Behind the curtain

A glance into the inner workings of the spring musical Mary Poppins


Nick Prince, Reporter

Putting on a musical is no easy feat. From moving set pieces to choreographing dance numbers, there are so many aspects that have to be perfected before a live show. Many actors and dancers can be seen on the stage, but there’s even more that happens behind the curtain that can’t be seen from the audience. Here’s a look into five parts of the rehearsal process for Mary Poppins that you might not have otherwise known:


Whenever we utilize flying in our productions, it’s always for good reason. It adds to the spectacle and keeps audiences engaged. However, a lot of work has to be put in to have our actors fly safely and successfully. We have to install intricate rigs backstage, as well as have an entire rehearsal dedicated to choreographing the flying and making sure both the actor and the adults feel comfortable. The flying actor is strapped into a harness and has to learn how to control their body in a completely new way, all while adults backstage are controlling their ropes and making sure they stay safe. In Mary Poppins, Bert has to fly over the rooftops in ‘Step in Time’, and Mary Poppins flies in ‘Chim Chim Cher-ee’ and ‘Let’s Go Fly a Kite’, so both actors will have to be trained and rehearse a lot.

Dance Numbers

There are a wide variety of dance numbers in Mary Poppins, many of which utilize different dance styles and props. In act one, ‘Jolly Holiday’ is a number with the sharp, synchronized movements of the upper class park strollers, but also features some graceful ballet as performed by the park statues. ‘Supercalifragilisticexpialidocious’, as the name implies, is quite complicated and includes lightning-quick hand and body movements which represent the letters in the title of the song. In act two, ‘Let’s Go Fly a Kite’ features colorful kites that soar above the stage, and ‘Step in Time’ is a huge ensemble number consisting of tap dancing that showcases dance in an ensemble, small groups, and soloists.


Of course, Mary Poppins takes place in England, where there are a myriad of different dialects and accents. Each and every character in this show has an accent. The two main accents we use are cockney, which is typically associated with people of lower status, and British RP, which is usually spoken by people of the upper class. Bert and his chimney sweeps all have deep, cockney accents, whereas Mary and the members of the Banks household speak in more proper RP accents.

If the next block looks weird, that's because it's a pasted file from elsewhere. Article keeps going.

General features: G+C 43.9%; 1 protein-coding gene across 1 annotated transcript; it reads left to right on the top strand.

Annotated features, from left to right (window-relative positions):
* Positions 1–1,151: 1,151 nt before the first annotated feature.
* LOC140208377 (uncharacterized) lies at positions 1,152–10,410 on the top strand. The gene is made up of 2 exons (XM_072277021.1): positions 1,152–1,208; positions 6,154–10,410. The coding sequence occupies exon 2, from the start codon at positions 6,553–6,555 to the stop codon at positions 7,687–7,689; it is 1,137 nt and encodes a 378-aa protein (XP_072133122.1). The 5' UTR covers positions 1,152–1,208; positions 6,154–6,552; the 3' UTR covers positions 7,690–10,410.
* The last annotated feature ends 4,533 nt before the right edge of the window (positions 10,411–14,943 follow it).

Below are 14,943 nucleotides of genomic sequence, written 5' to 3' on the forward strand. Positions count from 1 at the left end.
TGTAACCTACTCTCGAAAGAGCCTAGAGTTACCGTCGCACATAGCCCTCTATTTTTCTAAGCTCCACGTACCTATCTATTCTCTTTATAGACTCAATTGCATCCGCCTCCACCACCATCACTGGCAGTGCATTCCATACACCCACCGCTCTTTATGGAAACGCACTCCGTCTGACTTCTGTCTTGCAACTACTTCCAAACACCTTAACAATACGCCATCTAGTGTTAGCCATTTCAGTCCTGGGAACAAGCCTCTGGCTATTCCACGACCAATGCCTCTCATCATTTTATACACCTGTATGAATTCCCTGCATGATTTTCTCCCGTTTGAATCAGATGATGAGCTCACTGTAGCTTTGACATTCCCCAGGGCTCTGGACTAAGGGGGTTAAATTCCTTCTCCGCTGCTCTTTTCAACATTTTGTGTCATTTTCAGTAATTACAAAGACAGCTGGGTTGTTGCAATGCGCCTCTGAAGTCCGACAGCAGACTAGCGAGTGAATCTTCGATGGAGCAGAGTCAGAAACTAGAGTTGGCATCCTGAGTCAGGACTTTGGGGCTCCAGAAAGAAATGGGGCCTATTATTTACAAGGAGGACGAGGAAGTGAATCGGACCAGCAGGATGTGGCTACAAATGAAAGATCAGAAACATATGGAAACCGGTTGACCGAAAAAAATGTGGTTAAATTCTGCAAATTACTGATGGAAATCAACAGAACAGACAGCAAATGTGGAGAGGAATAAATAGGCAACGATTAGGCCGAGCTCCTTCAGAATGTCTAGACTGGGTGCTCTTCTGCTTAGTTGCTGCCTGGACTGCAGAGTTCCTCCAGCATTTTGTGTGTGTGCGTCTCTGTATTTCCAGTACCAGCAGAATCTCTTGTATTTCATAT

Set Pieces and Props

Mary Poppins is a massive show as far as props and set pieces go. As mentioned before, almost every dance number has dozens of props involved, whether it’s parasols, kites, or brushes and brooms, and these always need to be kept track of and used at the right times. There are also a lot of props used in the Banks’ home, including the kitchen and the children’s nursery, in the candy shop, and in the bank. As far as set pieces go, we haven’t had sets this large in almost four years when we performed My Fair Lady. The Banks’ house has giant walls, beds, furniture, and even an entire staircase. In fact, for ‘Step in Time’, there is a roof set that is climbed on and out of, as well as chimneys scattered about the stage that chimney sweeps pop out of. These pieces require a lot of hands to be moved, with many actors and tech crew members having to move set pieces throughout the show. We also have a prop master whose sole job is to keep track of the props and make sure they get on and off stage when they need to.

Differences from the Movie

The Mary Poppins movie is loved by many, but what many people don’t realize is that it is quite different from the musical. Many songs and scenes appear in one and not the other, and the different variations even have different characters. For example, our production includes songs like ‘Cherry Tree Lane’, ‘Brimstone and Treacle’, and ‘Anything Can Happen’, all of which the movie does not include. The movie also has prominent characters that are absent from the musical such as the housemaid, Ellen, and the man with a strange laughing condition named Uncle Albert. However, this is offset by the musical characters such as Miss Andrew, the wicked nanny, and Robertson Ay, the clumsy servant, who do not appear in the movie.

If you find yourself in the audience this weekend or next,  be sure to look out for these things. Many might think this would ruin the magic, but it’s likely to make you enjoy the show more and appreciate all the hard work, time, and dedication that has been put in from our cast, crew, and directors. Plus, Mary has enough magic in her to share.